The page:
Strimming for Terns and a Cuddly Killer – Muir of Dinnet NNR

It has been another wind-battered week, with Dennis following in Ceira’s footsteps and lashing the reserve. Fortunately, not too much damage…I think any trees that were going to blow over or break have already done so, with all the wind we’ve had.

Clearing fallen tree

In between all the screaming westerlies, we usually get a day or two’s grace, where the weather settles and there’s actually no wind! This, combined with a layer of melting ice on the lochs, made for some amazing reflections.

Kinord reflections

Kinord reflections

You could almost turn this picture upside down and not notice!

You could turn this upside down no problem!

There have been some beautiful sunrises, too, with the early-morning sun blushing the snow pink on Morven.

Morven sunrise

Morven, pink in the sunrise

The ducks have been showing off on the fine days. They are definitely thinking breeding thoughts and some will be on eggs in about a month’s time.  You don’t notice them displaying on a windy day – but I don’t suppose there’s much point showing off if you disappear behind a wave every 30 seconds.

Male goldeneye, head down display

Wigeon displaying

We’ve also had a bit of an away day, this week, helping to strim the Forvie ternery in preparation for the birds arriving back to breed. When the ternery – and gullery – is in full swing, there can be as many as 10 000 birds crammed into a small fenced area. Now, that’s a lot of bird poo, which enriches the soil. Which, in turn, allows things like nettles and rose-bay willowherb to grow. This isn’t a problem while the birds are there -it’s good cover for chicks to hide in – but, over the winter, these plants die back and leave woody stems behind. Come the next spring, these woody stems act like bird spikes and make it hard for the birds to land. So, off we go with the strimmers and clear out the best ternery on the east coast.

Summer starts here….clearing the ternery for its avian visitors later in the year

Although it’s nice to get a trip to another reserve for a change, highlight of the week was definitely provided by Dinnet. We’d just done a bird count and were heading away from Loch Kinord when a spotted a bird, sitting right at the top of a tree. I was driving, so didn’t have binoculars, so said to my colleague, mostly jokingly, to ‘just check out that bird and see it’s not a shrike, will you?’ So, he raises his binoculars and….it only was one!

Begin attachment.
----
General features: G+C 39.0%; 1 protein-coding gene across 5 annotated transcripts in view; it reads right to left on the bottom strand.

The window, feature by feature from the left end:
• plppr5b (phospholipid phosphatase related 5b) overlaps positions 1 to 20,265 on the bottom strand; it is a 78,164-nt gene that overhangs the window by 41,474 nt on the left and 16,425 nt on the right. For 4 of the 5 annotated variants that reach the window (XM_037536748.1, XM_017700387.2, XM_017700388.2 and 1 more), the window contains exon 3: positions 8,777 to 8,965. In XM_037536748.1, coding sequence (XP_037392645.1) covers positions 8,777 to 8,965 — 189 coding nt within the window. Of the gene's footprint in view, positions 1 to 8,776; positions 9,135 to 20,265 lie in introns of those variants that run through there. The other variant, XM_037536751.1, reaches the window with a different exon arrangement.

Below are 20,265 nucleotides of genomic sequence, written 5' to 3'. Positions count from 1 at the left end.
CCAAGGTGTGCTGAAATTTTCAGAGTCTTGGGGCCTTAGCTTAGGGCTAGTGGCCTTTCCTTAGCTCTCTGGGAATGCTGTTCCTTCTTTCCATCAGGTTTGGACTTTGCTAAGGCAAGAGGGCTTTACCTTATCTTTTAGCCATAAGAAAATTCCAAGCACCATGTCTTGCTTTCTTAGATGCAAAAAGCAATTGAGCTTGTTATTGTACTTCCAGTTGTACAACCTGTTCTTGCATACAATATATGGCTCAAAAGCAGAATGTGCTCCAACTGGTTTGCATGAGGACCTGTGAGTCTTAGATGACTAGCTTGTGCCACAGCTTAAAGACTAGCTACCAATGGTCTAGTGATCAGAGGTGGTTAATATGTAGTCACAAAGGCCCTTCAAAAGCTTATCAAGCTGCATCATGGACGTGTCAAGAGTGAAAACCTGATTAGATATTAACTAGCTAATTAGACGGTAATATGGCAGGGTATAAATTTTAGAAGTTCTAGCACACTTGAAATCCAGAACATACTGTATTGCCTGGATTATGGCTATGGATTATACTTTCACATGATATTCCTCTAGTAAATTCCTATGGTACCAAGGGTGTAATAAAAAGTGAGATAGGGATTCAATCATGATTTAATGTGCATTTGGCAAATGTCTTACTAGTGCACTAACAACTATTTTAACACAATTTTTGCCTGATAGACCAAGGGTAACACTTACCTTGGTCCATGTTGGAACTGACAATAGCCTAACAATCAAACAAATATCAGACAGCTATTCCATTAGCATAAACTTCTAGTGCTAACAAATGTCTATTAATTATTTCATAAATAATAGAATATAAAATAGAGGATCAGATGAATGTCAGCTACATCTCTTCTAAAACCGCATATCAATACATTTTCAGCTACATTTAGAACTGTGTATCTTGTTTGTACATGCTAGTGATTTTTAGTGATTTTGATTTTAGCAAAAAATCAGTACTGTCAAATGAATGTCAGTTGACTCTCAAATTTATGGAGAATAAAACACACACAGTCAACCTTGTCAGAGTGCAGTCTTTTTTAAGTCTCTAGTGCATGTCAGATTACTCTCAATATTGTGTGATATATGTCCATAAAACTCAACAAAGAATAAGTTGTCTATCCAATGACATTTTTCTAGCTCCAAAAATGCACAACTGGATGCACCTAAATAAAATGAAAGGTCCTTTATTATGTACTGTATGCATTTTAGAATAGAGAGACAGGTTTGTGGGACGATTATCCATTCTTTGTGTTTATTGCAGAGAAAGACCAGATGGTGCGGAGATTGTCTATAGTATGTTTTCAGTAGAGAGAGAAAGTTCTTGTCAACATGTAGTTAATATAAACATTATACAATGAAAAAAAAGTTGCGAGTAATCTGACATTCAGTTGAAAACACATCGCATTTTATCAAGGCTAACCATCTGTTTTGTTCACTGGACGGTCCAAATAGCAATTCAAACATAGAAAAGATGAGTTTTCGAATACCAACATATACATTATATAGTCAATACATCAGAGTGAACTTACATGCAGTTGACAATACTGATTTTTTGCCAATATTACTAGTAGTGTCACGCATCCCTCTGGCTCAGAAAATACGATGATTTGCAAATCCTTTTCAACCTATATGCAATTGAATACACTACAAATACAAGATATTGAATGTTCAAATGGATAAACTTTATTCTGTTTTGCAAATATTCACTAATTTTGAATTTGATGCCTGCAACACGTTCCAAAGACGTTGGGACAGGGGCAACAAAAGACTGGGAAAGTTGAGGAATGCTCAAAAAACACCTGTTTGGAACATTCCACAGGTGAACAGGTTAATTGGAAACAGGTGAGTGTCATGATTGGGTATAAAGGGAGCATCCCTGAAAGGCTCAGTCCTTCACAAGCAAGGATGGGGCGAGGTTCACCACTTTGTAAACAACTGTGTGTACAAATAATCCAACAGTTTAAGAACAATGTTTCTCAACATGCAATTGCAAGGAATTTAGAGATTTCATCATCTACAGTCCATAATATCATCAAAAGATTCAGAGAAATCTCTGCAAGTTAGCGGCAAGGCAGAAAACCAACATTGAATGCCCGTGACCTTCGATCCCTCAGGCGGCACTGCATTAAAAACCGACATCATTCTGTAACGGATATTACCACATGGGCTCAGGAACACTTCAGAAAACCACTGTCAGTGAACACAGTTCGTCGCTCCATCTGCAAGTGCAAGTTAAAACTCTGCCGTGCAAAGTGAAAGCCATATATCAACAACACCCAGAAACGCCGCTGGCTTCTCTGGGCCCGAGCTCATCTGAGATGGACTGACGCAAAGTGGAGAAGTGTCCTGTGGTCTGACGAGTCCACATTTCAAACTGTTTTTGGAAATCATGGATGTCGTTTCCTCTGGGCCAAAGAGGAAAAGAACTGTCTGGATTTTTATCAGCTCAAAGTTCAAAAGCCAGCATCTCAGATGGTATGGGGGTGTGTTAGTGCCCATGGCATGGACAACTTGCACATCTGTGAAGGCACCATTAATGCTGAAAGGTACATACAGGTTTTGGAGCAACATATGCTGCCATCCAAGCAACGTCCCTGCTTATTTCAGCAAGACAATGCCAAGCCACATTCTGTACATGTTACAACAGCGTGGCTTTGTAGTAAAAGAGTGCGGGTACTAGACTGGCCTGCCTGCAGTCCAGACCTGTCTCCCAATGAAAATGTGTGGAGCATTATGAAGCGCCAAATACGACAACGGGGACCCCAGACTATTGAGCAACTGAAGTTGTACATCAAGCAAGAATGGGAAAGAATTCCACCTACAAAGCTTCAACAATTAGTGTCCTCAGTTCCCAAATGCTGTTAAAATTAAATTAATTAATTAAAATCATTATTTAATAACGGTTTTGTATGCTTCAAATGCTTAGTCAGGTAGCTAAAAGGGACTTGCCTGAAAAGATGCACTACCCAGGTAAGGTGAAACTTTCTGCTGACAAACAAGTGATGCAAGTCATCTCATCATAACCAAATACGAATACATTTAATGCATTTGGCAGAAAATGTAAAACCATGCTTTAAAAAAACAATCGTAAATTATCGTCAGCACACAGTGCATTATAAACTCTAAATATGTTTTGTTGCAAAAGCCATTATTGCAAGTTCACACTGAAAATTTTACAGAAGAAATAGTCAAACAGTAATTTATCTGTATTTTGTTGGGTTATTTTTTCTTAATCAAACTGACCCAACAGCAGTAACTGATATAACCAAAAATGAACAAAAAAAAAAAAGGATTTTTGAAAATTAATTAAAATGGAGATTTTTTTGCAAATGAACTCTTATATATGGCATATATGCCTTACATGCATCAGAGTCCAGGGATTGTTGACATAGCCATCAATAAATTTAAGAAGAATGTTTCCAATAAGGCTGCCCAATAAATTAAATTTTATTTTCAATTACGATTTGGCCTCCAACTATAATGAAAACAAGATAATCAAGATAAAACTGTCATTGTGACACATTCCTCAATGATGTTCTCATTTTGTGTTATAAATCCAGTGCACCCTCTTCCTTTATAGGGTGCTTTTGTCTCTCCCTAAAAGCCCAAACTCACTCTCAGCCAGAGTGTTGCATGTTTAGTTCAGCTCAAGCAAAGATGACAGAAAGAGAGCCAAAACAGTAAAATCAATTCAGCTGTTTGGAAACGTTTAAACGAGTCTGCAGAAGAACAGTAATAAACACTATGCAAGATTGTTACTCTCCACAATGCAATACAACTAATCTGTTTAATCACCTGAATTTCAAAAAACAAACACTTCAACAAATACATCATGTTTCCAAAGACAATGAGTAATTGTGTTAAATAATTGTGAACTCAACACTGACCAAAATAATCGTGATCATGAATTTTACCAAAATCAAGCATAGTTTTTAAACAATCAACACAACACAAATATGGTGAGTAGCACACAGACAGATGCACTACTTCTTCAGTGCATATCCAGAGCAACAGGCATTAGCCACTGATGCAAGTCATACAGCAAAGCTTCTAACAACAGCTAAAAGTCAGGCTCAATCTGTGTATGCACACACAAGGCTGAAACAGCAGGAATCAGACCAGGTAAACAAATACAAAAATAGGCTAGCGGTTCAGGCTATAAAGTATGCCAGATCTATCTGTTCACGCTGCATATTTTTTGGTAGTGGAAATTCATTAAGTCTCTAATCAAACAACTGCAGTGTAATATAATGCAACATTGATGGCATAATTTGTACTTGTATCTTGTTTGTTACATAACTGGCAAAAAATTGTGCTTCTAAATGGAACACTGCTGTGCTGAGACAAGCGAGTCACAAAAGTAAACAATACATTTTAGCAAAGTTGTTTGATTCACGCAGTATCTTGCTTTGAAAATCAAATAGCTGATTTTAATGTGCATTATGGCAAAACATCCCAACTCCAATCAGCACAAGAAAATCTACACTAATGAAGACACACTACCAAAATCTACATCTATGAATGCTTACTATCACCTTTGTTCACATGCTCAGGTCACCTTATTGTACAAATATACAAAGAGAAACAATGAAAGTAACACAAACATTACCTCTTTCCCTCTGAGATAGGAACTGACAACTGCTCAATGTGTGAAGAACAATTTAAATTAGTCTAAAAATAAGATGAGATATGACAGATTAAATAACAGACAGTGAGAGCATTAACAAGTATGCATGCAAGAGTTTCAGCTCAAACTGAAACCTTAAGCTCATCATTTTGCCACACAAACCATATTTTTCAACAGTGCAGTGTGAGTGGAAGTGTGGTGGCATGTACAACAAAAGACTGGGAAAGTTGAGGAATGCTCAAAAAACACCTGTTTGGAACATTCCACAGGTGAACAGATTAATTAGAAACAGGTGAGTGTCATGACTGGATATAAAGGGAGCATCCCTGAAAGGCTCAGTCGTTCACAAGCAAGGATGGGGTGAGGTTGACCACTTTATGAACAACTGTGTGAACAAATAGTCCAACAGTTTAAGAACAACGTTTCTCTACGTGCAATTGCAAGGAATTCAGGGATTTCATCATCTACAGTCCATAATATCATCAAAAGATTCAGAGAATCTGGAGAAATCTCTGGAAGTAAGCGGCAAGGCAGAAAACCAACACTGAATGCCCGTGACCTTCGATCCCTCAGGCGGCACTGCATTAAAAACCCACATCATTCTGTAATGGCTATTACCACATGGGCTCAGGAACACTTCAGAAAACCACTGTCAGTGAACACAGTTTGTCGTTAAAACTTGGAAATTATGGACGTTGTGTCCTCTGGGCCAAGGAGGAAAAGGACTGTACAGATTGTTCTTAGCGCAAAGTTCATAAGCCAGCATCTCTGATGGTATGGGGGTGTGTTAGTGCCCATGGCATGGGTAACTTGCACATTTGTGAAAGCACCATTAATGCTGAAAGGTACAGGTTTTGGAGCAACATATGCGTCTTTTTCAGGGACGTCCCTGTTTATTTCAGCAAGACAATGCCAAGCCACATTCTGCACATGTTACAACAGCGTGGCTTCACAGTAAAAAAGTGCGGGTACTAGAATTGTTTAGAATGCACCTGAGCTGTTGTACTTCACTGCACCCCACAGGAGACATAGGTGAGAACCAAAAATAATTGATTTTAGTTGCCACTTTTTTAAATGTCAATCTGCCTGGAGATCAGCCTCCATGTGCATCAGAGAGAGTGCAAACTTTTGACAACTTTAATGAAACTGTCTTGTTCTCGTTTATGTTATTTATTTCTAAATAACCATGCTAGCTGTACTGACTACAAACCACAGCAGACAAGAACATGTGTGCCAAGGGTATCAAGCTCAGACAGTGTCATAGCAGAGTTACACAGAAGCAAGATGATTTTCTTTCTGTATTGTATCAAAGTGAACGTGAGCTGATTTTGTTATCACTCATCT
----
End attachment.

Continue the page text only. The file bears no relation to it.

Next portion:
Is it? Isn’t it? It is!!!!

Great grey shrike

Great grey shrikes, like the one we’d spotted, often have traditional wintering grounds and Muir of Dinnet is one. But we don’t see them here every year, more like once every 5 years or so and it’s always a real thrill (and results in an occasional excited expletive) when we do. They are smart, quite cute-looking birds, but are efficient predators. There aren’t insects around for them over the winter months so all their prey is larger creatures, voles, early reptiles and other birds. They will happily take on prey almost as large as themselves and usually kill by severing the spinal cord at the back of the neck. While this mistle thrush is probably big enough to be safe, it recognised a predator and was not happy about the shrike’s presence at all. But the local finches will need to watch out!

The shrike and the thrush weren’t all that keen on one another….

And so will the goldcrests. Shrikes often come to the UK in the autumn, with ‘falls’ of goldcrests from the continent, following a food supply. Shrikes earn their other name of ‘butcher bird’ by stashing food for later in a ‘larder’….which usually consists of various prey items impaled on twigs or thorns. This goldcrest was a victim of a shrike was saw in Orkney and, though I’ve probably seen a dozen different shrikes in my life, I’d never found a larder until then.  Even if you don’t see the shrike, it’s worth checking any thorny bushes for a larder – they are a fascinating, if gruesome insight into the diet of these enigmatic birds.

Goldcrest spiked for later consumption







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